Most fun you ever had on set of a photo shoot? At this one shoot in Palm Springs, California for Original Penguin, we stayed at the Ace Hotel and shot at an amazing house that seemed frozen in time (the 60’s or 70s). It must have been [like] 100 degrees everyday, there was a pool, and everybody was wil’in out. The video from the campaign got some great shots of us in action.
How do you use music to inspire you? Music while shooting is always more fun. Anytime I need to get hyped up for something I often play the most wild, high energy tracks I have, back to back to back. I leave the house like I’m about to take over the earth.
So obviously you love music. When did this love start? My parents love music as well, and I grew up listening to Bob Marley and Michael Jackson almost exclusively. My mom told me that when I was three, they had a party to celebrate the world premier of “Black or White.” That day, MTV played every Michael Jackson music video ever released up to the premier of a song that was tailored for our family. I watched every single one.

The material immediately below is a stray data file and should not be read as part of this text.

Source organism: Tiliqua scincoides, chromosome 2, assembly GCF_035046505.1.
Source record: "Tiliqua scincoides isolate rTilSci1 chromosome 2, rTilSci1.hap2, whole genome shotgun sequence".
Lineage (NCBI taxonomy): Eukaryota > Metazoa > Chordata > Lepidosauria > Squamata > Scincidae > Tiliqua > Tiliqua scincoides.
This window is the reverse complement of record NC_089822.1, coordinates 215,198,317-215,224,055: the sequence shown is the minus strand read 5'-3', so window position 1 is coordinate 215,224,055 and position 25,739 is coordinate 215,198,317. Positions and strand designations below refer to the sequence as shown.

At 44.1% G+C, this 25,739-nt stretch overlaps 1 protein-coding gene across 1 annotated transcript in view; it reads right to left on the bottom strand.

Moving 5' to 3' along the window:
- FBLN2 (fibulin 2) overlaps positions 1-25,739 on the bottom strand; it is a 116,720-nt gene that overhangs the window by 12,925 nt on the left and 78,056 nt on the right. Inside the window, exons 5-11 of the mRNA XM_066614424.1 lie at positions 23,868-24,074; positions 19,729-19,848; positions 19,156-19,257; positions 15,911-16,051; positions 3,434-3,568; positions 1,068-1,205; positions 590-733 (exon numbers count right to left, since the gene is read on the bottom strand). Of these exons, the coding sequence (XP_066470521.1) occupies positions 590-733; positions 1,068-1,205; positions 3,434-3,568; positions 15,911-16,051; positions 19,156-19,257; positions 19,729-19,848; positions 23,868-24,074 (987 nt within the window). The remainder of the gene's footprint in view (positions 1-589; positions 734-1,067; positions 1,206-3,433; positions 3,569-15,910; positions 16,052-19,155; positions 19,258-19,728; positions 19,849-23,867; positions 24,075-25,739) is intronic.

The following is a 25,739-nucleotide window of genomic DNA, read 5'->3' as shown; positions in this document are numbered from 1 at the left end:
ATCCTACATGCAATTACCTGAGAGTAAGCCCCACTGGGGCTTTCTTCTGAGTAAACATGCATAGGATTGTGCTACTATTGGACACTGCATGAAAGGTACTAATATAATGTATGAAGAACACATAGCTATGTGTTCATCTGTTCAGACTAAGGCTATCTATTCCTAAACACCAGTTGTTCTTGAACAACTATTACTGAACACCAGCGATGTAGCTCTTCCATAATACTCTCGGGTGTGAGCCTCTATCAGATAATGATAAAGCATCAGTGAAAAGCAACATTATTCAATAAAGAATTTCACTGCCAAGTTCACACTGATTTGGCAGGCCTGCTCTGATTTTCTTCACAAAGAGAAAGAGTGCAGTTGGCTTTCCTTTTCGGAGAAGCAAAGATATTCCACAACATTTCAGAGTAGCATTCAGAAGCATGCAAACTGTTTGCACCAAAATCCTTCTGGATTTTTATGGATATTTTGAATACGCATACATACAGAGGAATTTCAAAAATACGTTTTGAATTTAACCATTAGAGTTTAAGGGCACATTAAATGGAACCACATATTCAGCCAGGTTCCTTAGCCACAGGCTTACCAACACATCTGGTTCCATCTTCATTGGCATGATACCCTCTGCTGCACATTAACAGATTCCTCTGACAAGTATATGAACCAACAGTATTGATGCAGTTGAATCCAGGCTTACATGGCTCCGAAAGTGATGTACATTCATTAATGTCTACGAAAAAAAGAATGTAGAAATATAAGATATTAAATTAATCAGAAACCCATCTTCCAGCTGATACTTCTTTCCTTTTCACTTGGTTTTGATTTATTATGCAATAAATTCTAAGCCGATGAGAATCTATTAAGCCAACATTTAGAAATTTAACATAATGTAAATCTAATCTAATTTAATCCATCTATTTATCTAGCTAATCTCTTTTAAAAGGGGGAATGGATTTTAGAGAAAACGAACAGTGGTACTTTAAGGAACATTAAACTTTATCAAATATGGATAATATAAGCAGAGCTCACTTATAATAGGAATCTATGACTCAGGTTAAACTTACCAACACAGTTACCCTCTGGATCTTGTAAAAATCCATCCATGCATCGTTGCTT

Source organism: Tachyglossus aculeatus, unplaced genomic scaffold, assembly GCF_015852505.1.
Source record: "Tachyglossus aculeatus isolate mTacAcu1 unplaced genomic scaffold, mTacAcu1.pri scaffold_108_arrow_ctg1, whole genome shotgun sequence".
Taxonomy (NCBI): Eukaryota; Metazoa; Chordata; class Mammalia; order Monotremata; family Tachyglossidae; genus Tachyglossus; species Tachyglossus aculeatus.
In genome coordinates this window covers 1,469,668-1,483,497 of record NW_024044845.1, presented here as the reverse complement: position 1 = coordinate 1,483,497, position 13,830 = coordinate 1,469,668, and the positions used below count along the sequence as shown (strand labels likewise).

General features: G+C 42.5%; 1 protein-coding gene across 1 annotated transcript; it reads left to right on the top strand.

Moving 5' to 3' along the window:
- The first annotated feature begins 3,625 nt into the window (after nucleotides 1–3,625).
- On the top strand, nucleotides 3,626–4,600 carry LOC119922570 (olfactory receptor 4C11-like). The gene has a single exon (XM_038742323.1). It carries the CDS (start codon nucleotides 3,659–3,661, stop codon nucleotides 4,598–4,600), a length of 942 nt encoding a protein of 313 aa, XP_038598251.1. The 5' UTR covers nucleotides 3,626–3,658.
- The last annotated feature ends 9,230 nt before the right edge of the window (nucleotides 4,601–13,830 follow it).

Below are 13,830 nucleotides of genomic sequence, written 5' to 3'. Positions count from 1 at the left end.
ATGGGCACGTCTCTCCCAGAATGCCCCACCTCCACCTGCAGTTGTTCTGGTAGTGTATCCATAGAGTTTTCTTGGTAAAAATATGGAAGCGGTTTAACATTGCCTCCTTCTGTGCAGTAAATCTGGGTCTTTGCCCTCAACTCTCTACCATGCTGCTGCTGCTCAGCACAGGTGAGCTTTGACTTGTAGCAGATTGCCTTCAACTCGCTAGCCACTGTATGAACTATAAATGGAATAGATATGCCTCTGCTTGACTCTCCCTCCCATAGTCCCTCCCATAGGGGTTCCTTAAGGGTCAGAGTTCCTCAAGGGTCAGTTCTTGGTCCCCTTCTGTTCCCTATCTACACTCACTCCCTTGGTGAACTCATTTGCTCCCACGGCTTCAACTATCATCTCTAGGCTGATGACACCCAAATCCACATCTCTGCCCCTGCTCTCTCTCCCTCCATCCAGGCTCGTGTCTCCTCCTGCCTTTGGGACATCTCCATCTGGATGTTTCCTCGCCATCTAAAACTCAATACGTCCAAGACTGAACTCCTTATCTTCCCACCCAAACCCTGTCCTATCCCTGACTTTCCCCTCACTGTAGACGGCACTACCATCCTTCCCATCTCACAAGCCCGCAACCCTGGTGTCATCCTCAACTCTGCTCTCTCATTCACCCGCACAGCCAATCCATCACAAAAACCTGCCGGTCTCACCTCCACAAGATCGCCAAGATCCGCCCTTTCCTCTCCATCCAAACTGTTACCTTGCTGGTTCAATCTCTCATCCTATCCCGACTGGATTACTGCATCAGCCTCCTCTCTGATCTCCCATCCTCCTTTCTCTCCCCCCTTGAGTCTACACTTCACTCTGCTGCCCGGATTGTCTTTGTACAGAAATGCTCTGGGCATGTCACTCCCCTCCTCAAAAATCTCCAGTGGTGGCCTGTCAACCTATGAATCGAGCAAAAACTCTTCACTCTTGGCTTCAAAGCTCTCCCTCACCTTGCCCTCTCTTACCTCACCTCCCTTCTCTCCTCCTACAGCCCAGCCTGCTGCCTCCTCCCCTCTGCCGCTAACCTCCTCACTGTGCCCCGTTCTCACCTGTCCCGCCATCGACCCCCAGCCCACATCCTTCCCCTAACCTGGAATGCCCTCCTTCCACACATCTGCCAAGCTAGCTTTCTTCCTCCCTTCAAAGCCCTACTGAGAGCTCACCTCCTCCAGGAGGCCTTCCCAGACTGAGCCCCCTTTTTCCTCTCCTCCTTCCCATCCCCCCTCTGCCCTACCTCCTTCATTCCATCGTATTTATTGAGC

When did you realize you actually had this talent of rapping? I think I discovered the passion before the talent. A lot of my friends used to rap and I’d always beatbox for them, but one day they pushed me to jump in and spit a verse off the top of my head. I think I put seven full lines together and they all blew up with excitement. My first freestyle. At that moment I was hooked.
Your music video “Give Me The World” looks super fun and it seemed like shooting it was a blast. Seriously, that day was so much work and so much play all at the same time. Definitely the most intense production I’ve ever been a part of and after we finished we were pretty much delirious. But all that being said, every second of that shoot was everything I’d hoped for.